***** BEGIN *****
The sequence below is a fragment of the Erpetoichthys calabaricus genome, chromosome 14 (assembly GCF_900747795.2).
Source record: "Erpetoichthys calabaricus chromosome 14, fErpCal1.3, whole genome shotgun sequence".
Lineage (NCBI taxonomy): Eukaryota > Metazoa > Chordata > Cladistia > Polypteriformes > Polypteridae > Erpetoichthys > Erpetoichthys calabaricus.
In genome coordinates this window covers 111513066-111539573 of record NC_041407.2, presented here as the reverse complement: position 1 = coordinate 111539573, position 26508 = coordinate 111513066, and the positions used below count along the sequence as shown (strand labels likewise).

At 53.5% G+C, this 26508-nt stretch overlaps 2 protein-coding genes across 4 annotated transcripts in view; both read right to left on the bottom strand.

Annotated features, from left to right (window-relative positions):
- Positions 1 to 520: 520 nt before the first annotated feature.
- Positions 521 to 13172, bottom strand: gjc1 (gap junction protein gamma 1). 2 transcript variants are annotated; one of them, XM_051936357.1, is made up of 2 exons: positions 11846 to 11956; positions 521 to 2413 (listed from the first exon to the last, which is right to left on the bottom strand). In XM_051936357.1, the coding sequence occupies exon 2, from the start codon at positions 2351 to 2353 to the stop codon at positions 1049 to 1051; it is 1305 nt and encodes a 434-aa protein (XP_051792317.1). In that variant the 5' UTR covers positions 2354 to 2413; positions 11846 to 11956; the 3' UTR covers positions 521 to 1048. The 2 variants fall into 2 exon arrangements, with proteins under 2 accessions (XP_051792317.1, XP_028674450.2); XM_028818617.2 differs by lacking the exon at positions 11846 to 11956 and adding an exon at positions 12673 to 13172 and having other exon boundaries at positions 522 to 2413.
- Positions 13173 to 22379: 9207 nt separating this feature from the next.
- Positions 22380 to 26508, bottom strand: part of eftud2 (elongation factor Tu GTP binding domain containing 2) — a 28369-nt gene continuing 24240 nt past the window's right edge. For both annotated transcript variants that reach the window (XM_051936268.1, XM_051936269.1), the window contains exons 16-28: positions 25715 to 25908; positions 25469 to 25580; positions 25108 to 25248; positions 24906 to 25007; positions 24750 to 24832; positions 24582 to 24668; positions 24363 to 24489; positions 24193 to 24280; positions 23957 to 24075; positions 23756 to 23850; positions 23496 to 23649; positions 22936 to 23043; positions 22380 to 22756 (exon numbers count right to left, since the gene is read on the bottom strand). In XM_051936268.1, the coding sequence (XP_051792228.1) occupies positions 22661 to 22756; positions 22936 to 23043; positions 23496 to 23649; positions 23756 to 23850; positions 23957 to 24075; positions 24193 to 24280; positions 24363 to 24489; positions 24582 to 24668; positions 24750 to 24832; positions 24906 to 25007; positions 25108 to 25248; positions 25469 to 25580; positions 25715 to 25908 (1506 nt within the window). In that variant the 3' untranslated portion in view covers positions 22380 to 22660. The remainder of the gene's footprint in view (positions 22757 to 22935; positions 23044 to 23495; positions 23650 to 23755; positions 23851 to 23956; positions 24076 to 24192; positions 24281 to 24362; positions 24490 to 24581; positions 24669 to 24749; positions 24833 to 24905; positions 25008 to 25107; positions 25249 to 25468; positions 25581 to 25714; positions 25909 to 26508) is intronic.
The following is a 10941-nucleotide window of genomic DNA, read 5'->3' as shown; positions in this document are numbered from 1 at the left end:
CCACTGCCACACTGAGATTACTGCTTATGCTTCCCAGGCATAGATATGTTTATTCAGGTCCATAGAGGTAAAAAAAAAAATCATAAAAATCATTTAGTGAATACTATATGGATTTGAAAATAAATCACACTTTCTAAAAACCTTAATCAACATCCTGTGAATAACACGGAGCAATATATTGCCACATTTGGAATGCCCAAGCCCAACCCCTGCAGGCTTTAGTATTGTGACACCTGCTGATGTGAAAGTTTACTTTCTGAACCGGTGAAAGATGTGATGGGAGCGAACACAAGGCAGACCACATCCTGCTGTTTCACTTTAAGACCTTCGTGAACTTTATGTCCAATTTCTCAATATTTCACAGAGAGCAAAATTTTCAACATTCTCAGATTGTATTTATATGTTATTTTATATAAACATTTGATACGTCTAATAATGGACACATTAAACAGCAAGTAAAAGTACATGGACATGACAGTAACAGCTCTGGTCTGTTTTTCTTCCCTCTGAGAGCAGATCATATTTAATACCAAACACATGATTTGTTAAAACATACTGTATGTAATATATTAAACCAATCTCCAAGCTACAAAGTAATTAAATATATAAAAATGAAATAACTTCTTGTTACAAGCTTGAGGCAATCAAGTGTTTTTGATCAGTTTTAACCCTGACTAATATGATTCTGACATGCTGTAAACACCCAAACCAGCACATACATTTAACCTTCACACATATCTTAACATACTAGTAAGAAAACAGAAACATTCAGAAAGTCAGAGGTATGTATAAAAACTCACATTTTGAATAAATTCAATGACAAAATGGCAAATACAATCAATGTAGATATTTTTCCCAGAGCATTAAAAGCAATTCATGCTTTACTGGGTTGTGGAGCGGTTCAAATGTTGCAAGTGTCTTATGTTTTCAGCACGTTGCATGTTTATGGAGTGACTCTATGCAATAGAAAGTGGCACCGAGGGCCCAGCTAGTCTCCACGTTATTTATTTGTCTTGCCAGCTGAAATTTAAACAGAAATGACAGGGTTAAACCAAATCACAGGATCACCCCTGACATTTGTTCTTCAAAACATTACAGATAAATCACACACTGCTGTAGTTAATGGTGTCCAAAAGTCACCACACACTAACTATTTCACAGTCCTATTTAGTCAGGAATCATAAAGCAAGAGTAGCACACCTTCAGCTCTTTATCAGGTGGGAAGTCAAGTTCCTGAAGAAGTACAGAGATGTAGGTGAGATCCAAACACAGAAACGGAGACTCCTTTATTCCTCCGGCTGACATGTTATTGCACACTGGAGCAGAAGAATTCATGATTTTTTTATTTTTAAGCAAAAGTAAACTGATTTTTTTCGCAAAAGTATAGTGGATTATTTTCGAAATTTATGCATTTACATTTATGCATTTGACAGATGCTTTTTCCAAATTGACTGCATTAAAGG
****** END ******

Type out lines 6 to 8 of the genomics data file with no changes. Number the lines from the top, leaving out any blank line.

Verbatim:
Annotated features, from left to right (window-relative positions):
- Positions 1 to 520: 520 nt before the first annotated feature.
- Positions 521 to 13172, bottom strand: gjc1 (gap junction protein gamma 1). 2 transcript variants are annotated; one of them, XM_051936357.1, is made up of 2 exons: positions 11846 to 11956; positions 521 to 2413 (listed from the first exon to the last, which is right to left on the bottom strand). In XM_051936357.1, the coding sequence occupies exon 2, from the start codon at positions 2351 to 2353 to the stop codon at positions 1049 to 1051; it is 1305 nt and encodes a 434-aa protein (XP_051792317.1). In that variant the 5' UTR covers positions 2354 to 2413; positions 11846 to 11956; the 3' UTR covers positions 521 to 1048. The 2 variants fall into 2 exon arrangements, with proteins under 2 accessions (XP_051792317.1, XP_028674450.2); XM_028818617.2 differs by lacking the exon at positions 11846 to 11956 and adding an exon at positions 12673 to 13172 and having other exon boundaries at positions 522 to 2413.